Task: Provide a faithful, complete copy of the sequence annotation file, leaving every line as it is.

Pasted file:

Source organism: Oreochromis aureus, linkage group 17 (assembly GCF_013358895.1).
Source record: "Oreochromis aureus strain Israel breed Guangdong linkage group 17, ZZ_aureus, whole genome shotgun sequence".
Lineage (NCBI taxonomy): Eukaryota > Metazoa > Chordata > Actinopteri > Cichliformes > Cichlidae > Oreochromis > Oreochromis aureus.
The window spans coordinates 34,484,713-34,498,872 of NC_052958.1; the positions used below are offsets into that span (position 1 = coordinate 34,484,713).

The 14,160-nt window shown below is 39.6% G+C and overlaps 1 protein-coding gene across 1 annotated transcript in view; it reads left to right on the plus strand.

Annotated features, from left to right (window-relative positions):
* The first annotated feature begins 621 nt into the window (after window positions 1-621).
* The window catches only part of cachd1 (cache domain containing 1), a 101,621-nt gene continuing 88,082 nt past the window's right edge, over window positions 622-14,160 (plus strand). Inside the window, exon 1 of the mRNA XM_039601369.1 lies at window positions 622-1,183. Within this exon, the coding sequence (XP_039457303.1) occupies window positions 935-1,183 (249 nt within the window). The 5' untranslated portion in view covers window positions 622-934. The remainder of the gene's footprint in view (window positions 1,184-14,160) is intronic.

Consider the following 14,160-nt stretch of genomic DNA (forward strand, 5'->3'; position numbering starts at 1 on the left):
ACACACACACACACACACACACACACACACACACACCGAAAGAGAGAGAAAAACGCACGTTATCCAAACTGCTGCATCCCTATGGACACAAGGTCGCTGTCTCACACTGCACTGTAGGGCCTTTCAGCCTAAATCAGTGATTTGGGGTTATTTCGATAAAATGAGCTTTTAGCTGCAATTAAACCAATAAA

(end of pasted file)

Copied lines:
Source organism: Oreochromis aureus, linkage group 17 (assembly GCF_013358895.1).
Source record: "Oreochromis aureus strain Israel breed Guangdong linkage group 17, ZZ_aureus, whole genome shotgun sequence".
Lineage (NCBI taxonomy): Eukaryota > Metazoa > Chordata > Actinopteri > Cichliformes > Cichlidae > Oreochromis > Oreochromis aureus.
The window spans coordinates 34,484,713-34,498,872 of NC_052958.1; the positions used below are offsets into that span (position 1 = coordinate 34,484,713).

The 14,160-nt window shown below is 39.6% G+C and overlaps 1 protein-coding gene across 1 annotated transcript in view; it reads left to right on the plus strand.

Annotated features, from left to right (window-relative positions):
* The first annotated feature begins 621 nt into the window (after window positions 1-621).
* The window catches only part of cachd1 (cache domain containing 1), a 101,621-nt gene continuing 88,082 nt past the window's right edge, over window positions 622-14,160 (plus strand). Inside the window, exon 1 of the mRNA XM_039601369.1 lies at window positions 622-1,183. Within this exon, the coding sequence (XP_039457303.1) occupies window positions 935-1,183 (249 nt within the window). The 5' untranslated portion in view covers window positions 622-934. The remainder of the gene's footprint in view (window positions 1,184-14,160) is intronic.

Consider the following 14,160-nt stretch of genomic DNA (forward strand, 5'->3'; position numbering starts at 1 on the left):
ACACACACACACACACACACACACACACACACACACCGAAAGAGAGAGAAAAACGCACGTTATCCAAACTGCTGCATCCCTATGGACACAAGGTCGCTGTCTCACACTGCACTGTAGGGCCTTTCAGCCTAAATCAGTGATTTGGGGTTATTTCGATAAAATGAGCTTTTAGCTGCAATTAAACCAATAAA